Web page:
Ask your children what Thanksgiving is all about, and chances are their first response will be an excited “Turkey!” (with some pumpkin pie and mashed potatoes on the side.) Sadly, Thanksgiving has become somewhat of a lost holiday, sandwiched between the candy and costumes of Halloween and the lights and presents of Christmas. But Thanksgiving is a perfect time to count our blessings and focus on helping our children develop an “attitude of gratitude.”
Gratitude is defined as a feeling of thankfulness and appreciation. “Thank you” probably ranks among the first phrases you taught your children, and you keep reminding them to say thank you until, hopefully, it becomes an automatic response. Why? Not only because it is polite, but because we all want to feel appreciated. Thankful people are just more pleasant to be around.
If that isn’t enough reason to focus on developing thankfulness in your [tag-ice]children[/tag-ice], scientific studies have linked gratitude to mental and physical well-being. These studies show that grateful people report higher levels of life satisfaction, vitality, and optimism. At the same time, they feel lower levels of depression and stress.
The best thing you can do to help your children develop a thankful heart is to be a good role model. Remember to say thank you to your children, your spouse, the waitress who serves you in a restaurant, the shoe salesman who measures your feet, etc. At the dinner table, make a practice of sharing the “highs” of your day: the good things that made you smile, laugh, and feel good.
Also remember to say “thank you” to [tag-tec]God[/tag-tec]. Psalm 100:4 tells us to “Enter his gates with thanksgiving and his courts with praise; give thanks to him and praise his name.” Take time to stop and enjoy nature as the leaves fall and beautiful harvest moons decorate the night. Thank God for your health, for your children, for the many blessings in your life.
Here are some other concrete ways you can help your children practice gratitude this Thanksgiving season:
Have them make a thankful chain.
Give them strips of construction paper in fall colors and have them write something they are thankful for on each strip. Tape the strips into circles to make a chain.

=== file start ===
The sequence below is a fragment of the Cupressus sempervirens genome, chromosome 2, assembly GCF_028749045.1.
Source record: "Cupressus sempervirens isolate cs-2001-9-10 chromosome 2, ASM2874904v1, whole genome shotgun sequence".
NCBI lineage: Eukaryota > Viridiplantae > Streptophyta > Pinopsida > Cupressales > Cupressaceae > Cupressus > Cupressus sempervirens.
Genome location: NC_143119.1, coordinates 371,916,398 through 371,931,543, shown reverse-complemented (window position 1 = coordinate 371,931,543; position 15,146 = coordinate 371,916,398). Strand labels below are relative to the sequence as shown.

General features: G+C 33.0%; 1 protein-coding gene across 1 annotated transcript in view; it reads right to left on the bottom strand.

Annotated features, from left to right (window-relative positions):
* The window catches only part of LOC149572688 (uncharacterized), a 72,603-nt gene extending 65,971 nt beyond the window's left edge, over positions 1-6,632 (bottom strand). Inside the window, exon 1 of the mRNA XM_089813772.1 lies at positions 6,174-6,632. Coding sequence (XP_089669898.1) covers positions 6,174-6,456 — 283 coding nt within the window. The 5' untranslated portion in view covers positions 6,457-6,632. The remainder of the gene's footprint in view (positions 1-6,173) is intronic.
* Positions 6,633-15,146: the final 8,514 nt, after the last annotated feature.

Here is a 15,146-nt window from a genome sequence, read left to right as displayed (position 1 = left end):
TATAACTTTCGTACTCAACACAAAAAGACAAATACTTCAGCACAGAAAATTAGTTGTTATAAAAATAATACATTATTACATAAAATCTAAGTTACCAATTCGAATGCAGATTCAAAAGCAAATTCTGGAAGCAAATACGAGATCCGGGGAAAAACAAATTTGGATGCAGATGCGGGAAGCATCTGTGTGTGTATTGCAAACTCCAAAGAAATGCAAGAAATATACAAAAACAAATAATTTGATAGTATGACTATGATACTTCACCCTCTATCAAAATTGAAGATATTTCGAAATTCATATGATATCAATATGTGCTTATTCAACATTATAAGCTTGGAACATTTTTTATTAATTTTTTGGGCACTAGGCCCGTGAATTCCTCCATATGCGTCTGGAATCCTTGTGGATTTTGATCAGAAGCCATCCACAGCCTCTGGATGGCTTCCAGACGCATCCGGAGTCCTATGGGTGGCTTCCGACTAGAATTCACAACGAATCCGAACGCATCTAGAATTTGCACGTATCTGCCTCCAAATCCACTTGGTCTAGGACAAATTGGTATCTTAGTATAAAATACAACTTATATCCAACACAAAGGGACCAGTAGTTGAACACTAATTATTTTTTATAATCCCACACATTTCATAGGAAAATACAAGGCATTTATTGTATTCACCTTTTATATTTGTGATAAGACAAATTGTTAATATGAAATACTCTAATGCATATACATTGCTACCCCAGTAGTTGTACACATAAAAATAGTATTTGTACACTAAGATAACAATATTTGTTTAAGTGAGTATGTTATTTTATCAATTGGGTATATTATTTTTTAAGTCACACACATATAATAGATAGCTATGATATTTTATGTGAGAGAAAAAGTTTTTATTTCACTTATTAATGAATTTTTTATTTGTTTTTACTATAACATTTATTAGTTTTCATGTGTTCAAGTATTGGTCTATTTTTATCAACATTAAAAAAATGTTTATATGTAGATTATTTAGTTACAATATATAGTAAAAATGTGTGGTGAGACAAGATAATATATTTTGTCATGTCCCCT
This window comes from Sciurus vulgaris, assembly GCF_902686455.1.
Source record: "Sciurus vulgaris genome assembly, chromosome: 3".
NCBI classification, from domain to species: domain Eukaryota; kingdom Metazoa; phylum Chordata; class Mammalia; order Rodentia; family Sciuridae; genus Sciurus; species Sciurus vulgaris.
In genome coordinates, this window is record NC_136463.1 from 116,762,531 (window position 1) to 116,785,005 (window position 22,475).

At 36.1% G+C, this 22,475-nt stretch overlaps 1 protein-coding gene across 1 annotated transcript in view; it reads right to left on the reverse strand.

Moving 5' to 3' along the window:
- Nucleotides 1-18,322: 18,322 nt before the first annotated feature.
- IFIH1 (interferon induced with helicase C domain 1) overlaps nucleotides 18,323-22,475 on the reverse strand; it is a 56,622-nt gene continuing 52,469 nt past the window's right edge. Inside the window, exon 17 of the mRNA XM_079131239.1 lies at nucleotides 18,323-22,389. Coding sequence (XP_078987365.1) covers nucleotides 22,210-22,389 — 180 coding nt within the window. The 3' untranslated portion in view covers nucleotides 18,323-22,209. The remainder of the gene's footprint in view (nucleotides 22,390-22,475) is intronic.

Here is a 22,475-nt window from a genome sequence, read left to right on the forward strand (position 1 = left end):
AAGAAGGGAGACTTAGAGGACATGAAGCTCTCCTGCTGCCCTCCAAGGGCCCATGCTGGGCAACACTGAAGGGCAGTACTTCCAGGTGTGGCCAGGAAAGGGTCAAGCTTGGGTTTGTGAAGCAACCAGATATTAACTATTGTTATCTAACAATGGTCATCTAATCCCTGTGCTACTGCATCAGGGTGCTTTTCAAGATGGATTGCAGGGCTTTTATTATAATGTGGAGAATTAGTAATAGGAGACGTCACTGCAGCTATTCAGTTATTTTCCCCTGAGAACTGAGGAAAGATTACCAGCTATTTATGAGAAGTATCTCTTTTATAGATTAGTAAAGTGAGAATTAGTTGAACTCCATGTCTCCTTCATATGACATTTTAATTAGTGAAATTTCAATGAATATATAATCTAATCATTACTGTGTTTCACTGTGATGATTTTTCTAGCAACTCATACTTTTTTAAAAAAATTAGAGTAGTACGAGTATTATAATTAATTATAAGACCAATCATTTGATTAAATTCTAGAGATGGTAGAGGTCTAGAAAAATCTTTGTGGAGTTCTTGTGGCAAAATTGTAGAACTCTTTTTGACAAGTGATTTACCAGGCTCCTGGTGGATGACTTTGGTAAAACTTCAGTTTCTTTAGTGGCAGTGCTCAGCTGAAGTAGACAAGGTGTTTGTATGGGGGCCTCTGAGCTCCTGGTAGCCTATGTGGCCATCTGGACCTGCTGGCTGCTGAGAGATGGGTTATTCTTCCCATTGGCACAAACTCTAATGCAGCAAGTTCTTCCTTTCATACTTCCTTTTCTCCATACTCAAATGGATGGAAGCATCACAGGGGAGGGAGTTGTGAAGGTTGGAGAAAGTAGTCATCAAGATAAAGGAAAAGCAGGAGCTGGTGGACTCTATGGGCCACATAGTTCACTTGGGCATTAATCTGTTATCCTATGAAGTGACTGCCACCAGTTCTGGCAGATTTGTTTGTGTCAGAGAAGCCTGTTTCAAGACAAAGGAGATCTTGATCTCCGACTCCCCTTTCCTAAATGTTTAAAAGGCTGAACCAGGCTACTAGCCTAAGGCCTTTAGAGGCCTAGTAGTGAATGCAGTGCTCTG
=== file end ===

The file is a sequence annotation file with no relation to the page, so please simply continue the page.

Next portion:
A variation of this same idea is to make a “thankful tree.” Cut a tree shape and a bunch of leaves out of construction paper. Everyone writes what they are thankful for on a leaf and tapes it to the tree.
Older children might prefer to create a gratitude journal to count their blessings. You could have one journal for the whole family or separate journals for everyone. Whether you use a pretty blank book or a simple spiral, have everyone in the family write down a few things each day for which they are thankful.
Offer service to others. Children have lots of opportunities to give things to share with other people, from canned food drives at school or church to mitten trees at the shopping mall. These are great opportunities for talking about how we can help others who have less than us. But if you can, take the giving even a step further by doing some hands-on projects helping people: serve a meal at a rescue mission, buy toys for a needy family and deliver them, or take blankets to a homeless shelter. Children are concrete thinkers, and letting them actually see the difference they can make in people’s lives will not only make them grateful for what they have, but will also give them hope and a feeling of usefulness.
Write thank you cards, not just for birthday and [tag-self]Christmas[/tag-self] gifts but for acts of friendship and service. For example, if a neighbor takes care of your family dog while you are away for the weekend, write a thank-you card from the family.
Here’s hoping that this Thanksgiving season is the start of a new, year-round attitude of gratitude in your family!
At More4kids we are extermely thankful to all our customers and readers and wish everyone and their family a safe and joyous holiday.
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